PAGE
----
The alarm sounded yesterday while our tasting room associate, Cathy, was pouring wines for some of our visitors. Turns out, the ambient temperature was too high as our overburdened heater kept chugging along battling the winter temperatures. But the fans weren’t working properly, and the heat was rising, making it about 70 degrees upstairs and impacting the top tiers of our stacks of wine cases. We not only have to monitor the winery for fire, flooding and security…we also must keep close tabs on the indoor thermostat. Yes, we essentially have to “baby” the wine!
For both wineries and customers’ cellars, the stability of the temperature is critical. Wine should be stored in a space that can maintain a consistent temperature, ideally 55°F, because fluctuations in temperature cause expansion and contraction. Wine in its bottle contracts and expands much more than the bottle itself; as wine warms, this discrepancy causes the pressure in the bottle to increase, allowing a small amount of the wine’s bouquet to escape through the cork. When the bottle cools down, the wine contracts more than the glass, causing a vacuum that pulls a greater amount of air in through the cork.
The amount of oxygen wine gets is critically important. When oxygen reacts with alcohol, it creates acetic acid, or vinegar. This can help bring out the woodsy barrel flavors of young wine, but too much oxygen over time will alter the balance, and result in a wine that has “turned” or oxidized.
In our tasting room, we try to keep wines at room temperature for tasting as it best provides a wine’s characteristics. But for drinking purposes, chilling white wines (except oaky Chardonnays) brings out its acidity, and white wine tends to have more pronounced acidic flavors—the citrus and green apple of our Rieslings, for example. Conversely, chilling red wine increases the flavor contributions of tannins, that add bitterness and astringency. Tannins come from grape seeds and skins, as well as from the wood barrels wine is stored in. Red wines have significantly more tannins than white, because whites are typically fermented without the grapes’ skins and seeds. The taste profile of our Pinot Noir is markedly different when chilled. The tannins completely overwhelm the fruit and you get bitterness. Give it a few minutes to warm and soften, and you get a much better representation.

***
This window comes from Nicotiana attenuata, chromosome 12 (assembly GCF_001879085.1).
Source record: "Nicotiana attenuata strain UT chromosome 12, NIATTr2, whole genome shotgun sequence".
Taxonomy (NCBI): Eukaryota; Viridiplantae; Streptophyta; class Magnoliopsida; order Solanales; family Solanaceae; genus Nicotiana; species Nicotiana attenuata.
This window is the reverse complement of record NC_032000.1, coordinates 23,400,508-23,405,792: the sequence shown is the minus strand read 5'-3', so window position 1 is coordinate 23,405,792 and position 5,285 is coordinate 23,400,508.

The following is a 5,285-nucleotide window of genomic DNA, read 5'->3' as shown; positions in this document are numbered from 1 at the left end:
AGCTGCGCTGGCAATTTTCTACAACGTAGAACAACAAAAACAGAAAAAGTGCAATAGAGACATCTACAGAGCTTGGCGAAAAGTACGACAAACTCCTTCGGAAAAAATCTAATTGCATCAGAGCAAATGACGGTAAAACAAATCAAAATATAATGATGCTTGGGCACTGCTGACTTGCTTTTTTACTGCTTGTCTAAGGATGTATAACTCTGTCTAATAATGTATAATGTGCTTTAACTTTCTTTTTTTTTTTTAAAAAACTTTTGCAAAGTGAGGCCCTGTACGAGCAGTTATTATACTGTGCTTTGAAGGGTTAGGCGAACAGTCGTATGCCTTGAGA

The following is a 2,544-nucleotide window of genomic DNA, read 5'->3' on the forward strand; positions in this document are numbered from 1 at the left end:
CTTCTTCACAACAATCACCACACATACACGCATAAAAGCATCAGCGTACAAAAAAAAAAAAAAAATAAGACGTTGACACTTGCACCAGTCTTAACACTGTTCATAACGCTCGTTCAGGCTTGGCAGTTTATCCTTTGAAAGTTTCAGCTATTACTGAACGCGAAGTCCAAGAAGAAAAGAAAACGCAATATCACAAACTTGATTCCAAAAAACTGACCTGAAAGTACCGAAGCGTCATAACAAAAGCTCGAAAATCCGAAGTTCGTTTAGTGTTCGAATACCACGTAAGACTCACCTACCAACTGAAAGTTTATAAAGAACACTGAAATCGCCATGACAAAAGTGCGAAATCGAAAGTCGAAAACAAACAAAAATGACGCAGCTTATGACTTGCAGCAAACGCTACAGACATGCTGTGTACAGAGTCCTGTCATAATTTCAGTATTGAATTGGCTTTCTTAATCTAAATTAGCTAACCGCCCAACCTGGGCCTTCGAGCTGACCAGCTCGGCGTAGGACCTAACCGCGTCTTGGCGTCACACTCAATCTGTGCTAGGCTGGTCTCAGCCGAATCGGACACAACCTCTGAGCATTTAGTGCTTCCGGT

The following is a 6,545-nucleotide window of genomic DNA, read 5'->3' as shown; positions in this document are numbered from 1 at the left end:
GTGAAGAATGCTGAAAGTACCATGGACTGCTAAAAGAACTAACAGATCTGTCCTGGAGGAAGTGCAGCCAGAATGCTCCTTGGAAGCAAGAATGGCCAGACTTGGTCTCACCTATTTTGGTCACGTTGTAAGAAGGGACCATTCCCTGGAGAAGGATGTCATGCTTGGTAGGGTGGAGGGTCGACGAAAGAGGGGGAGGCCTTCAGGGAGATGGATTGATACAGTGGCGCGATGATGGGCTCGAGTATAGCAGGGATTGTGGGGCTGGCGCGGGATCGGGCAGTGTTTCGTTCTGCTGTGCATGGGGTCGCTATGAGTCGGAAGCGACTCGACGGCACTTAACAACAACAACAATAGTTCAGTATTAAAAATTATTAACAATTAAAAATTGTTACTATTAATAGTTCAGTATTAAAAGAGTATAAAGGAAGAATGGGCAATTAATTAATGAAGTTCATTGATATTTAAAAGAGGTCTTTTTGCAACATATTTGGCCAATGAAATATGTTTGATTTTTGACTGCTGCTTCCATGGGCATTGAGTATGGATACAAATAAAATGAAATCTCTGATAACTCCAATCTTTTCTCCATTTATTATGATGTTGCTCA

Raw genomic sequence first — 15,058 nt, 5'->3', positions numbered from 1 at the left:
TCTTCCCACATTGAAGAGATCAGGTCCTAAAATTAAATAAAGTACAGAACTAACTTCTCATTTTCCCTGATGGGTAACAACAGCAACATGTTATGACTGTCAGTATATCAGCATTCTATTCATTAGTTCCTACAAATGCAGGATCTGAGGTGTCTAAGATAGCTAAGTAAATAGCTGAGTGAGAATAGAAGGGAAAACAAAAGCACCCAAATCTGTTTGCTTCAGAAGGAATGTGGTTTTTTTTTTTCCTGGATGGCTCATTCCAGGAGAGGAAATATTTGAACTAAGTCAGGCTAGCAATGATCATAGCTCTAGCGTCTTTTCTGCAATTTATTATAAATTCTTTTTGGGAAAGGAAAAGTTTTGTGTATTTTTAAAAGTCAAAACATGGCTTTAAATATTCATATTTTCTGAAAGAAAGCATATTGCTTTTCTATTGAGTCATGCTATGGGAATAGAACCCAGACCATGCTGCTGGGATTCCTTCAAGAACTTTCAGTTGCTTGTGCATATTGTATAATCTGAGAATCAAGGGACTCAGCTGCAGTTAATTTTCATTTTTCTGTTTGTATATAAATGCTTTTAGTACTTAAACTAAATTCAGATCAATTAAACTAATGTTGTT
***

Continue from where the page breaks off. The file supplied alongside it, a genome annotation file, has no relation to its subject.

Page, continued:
Make sure you take this into consideration before serving your favorite bottle of Hickory Creek wine. We want you to experience the best of what our winery and AVA has to offer. And should a restaurant serve some wine by the glass that’s overly chilled, do what we do and encircle the bowl with your hands to warm it up a bit – ’cause baby it’s cold outside!
Eric & Jayne